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Improving Development Effectiveness through R&D: Dynamic Learning and Evaluation

Author

Listed:
  • Nathan Fiala
  • Cormac Mangan

Abstract

Research and development (R&D) is a common process in for-profit organizations. Despite the benefits, it is not routinely practiced in nonprofit organizations, in part because it is difficult to identify the effects of programs that are designed to involve individuals over long periods of time. This paper presents a process by which organizations looking to affect social outcomes can learn from their programs in both the short- and long-run in order to develop the most cost- and impact-effective programs. We call it Dynamic Learning and Evaluation (DLE). DLE is a multi-arm experimental approach to program development that encompasses all stages of the design and implementation process. It combines a clear model of the causal chain of a program with high quality monitoring and impact evaluation. During the initial program development, organizations randomly apply multiple implementation designs and test them against each other using qualitative and administrative data. Once the organization determines a combination of designs that hold the most potential, they then implement these designs in the field and estimate impacts using participant data collection processes. The organization then uses the results to inform the next round of program implementation. They repeat this process over multiple designs for the life of the program and organization. At no point in the lifespan of the organization is this learning process stopped: programs are continually updated using systematic and objective methods to improve their design and impact. We present this process in detail.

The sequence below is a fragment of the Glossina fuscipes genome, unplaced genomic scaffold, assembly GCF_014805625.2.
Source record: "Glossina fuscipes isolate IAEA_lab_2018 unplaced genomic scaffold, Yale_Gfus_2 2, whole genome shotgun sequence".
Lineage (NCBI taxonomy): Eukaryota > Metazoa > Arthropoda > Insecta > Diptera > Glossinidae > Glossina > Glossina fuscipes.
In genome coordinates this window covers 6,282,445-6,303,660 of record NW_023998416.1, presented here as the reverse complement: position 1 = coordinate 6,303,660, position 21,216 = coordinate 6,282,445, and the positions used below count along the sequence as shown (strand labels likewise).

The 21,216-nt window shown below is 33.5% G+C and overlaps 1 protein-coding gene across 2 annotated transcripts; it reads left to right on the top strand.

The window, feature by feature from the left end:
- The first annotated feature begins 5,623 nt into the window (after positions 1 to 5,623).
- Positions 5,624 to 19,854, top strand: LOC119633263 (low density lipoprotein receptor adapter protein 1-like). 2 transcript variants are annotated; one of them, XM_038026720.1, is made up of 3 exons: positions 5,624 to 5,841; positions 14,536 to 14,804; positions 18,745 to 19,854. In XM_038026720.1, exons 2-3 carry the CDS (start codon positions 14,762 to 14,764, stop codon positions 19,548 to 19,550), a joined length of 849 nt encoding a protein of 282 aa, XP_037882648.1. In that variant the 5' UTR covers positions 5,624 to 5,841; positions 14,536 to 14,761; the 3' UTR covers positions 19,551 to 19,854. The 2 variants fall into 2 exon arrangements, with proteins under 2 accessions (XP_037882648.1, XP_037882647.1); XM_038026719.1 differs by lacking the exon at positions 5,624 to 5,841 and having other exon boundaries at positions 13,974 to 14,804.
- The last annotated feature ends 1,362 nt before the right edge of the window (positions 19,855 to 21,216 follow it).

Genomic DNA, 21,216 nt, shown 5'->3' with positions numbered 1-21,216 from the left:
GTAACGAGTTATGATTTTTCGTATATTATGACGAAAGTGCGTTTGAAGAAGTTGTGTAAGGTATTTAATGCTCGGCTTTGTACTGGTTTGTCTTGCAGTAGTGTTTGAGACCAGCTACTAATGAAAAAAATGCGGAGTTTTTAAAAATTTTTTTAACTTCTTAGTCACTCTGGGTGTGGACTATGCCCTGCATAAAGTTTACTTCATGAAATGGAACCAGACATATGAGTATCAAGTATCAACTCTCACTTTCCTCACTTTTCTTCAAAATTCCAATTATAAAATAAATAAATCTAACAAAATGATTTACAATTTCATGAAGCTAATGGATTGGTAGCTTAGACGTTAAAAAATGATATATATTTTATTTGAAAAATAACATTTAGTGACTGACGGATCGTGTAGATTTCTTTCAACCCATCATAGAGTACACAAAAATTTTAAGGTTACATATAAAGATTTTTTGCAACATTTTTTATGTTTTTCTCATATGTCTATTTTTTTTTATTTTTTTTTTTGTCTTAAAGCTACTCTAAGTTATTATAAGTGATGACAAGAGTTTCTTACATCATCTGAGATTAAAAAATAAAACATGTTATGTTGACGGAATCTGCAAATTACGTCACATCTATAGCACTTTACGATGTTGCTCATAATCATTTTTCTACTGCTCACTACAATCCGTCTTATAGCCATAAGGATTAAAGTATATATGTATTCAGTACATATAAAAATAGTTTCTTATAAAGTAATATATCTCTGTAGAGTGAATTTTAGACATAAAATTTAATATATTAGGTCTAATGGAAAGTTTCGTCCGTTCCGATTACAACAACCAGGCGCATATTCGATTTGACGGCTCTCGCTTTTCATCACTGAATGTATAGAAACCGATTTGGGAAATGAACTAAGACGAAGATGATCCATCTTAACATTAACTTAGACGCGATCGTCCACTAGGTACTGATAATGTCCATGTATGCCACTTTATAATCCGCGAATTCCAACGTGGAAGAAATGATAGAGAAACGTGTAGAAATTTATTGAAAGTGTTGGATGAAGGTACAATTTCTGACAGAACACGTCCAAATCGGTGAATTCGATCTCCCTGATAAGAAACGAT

Suggested Citation

  • Nathan Fiala & Cormac Mangan, 2013. "Improving Development Effectiveness through R&D: Dynamic Learning and Evaluation," Discussion Papers of DIW Berlin 1325, DIW Berlin, German Institute for Economic Research.
  • Handle: RePEc:diw:diwwpp:dp1325
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    File URL: http://www.diw.de/documents/publikationen/73/diw_01.c.427954.de/dp1325.pdf
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    References listed on IDEAS

    as
    1. Angus Deaton, 2010. "Instruments, Randomization, and Learning about Development," Journal of Economic Literature, American Economic Association, vol. 48(2), pages 424-455, June.
    2. James J. Heckman, 2010. "Building Bridges between Structural and Program Evaluation Approaches to Evaluating Policy," Journal of Economic Literature, American Economic Association, vol. 48(2), pages 356-398, June.
    3. Andrews, Matt & Pritchett, Lant & Woolcock, Michael, 2013. "Escaping Capability Traps Through Problem Driven Iterative Adaptation (PDIA)," World Development, Elsevier, vol. 51(C), pages 234-244.
    4. Campos, Francisco & Coville, Aidan & Fernandes, Ana M. & Goldstein, Markus & McKenzie, David, 2014. "Learning from the experiments that never happened: Lessons from trying to conduct randomized evaluations of matching grant programs in Africa," Journal of the Japanese and International Economies, Elsevier, vol. 33(C), pages 4-24.
    5. repec:unu:wpaper:wp2012-64 is not listed on IDEAS
    Full references (including those not matched with items on IDEAS)

    More about this item

    Keywords

    Research and development; program development; non-governmental organizations; development strategies; impact evaluation; monitoring and evaluation;

    JEL classification:

    • O32 - Economic Development, Innovation, Technological Change, and Growth - - Innovation; Research and Development; Technological Change; Intellectual Property Rights - - - Management of Technological Innovation and R&D
    • O19 - Economic Development, Innovation, Technological Change, and Growth - - Economic Development - - - International Linkages to Development; Role of International Organizations
    • D73 - Microeconomics - - Analysis of Collective Decision-Making - - - Bureaucracy; Administrative Processes in Public Organizations; Corruption
    • L31 - Industrial Organization - - Nonprofit Organizations and Public Enterprise - - - Nonprofit Institutions; NGOs; Social Entrepreneurship

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